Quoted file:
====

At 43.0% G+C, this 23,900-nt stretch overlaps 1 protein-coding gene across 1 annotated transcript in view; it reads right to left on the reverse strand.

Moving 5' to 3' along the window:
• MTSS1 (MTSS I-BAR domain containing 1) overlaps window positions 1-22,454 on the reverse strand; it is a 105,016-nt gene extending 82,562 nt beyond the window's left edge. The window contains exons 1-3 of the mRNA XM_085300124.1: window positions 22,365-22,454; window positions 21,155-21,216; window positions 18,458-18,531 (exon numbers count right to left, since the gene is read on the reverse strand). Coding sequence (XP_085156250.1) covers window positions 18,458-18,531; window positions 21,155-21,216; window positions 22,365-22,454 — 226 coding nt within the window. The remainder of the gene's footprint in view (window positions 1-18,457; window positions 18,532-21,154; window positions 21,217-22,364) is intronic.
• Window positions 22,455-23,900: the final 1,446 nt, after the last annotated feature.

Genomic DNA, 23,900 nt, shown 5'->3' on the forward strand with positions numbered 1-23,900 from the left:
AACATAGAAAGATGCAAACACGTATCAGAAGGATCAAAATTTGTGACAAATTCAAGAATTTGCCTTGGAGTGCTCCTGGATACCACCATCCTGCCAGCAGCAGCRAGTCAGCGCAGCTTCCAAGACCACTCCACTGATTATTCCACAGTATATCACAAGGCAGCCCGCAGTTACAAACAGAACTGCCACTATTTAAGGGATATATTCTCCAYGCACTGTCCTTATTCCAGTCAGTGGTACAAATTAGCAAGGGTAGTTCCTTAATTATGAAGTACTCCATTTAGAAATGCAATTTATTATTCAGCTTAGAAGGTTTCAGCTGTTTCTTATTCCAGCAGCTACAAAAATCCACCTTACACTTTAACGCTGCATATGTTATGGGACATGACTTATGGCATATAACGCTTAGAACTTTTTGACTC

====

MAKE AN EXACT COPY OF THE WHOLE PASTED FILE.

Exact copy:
At 43.0% G+C, this 23,900-nt stretch overlaps 1 protein-coding gene across 1 annotated transcript in view; it reads right to left on the reverse strand.

Moving 5' to 3' along the window:
• MTSS1 (MTSS I-BAR domain containing 1) overlaps window positions 1-22,454 on the reverse strand; it is a 105,016-nt gene extending 82,562 nt beyond the window's left edge. The window contains exons 1-3 of the mRNA XM_085300124.1: window positions 22,365-22,454; window positions 21,155-21,216; window positions 18,458-18,531 (exon numbers count right to left, since the gene is read on the reverse strand). Coding sequence (XP_085156250.1) covers window positions 18,458-18,531; window positions 21,155-21,216; window positions 22,365-22,454 — 226 coding nt within the window. The remainder of the gene's footprint in view (window positions 1-18,457; window positions 18,532-21,154; window positions 21,217-22,364) is intronic.
• Window positions 22,455-23,900: the final 1,446 nt, after the last annotated feature.

Genomic DNA, 23,900 nt, shown 5'->3' on the forward strand with positions numbered 1-23,900 from the left:
AACATAGAAAGATGCAAACACGTATCAGAAGGATCAAAATTTGTGACAAATTCAAGAATTTGCCTTGGAGTGCTCCTGGATACCACCATCCTGCCAGCAGCAGCRAGTCAGCGCAGCTTCCAAGACCACTCCACTGATTATTCCACAGTATATCACAAGGCAGCCCGCAGTTACAAACAGAACTGCCACTATTTAAGGGATATATTCTCCAYGCACTGTCCTTATTCCAGTCAGTGGTACAAATTAGCAAGGGTAGTTCCTTAATTATGAAGTACTCCATTTAGAAATGCAATTTATTATTCAGCTTAGAAGGTTTCAGCTGTTTCTTATTCCAGCAGCTACAAAAATCCACCTTACACTTTAACGCTGCATATGTTATGGGACATGACTTATGGCATATAACGCTTAGAACTTTTTGACTC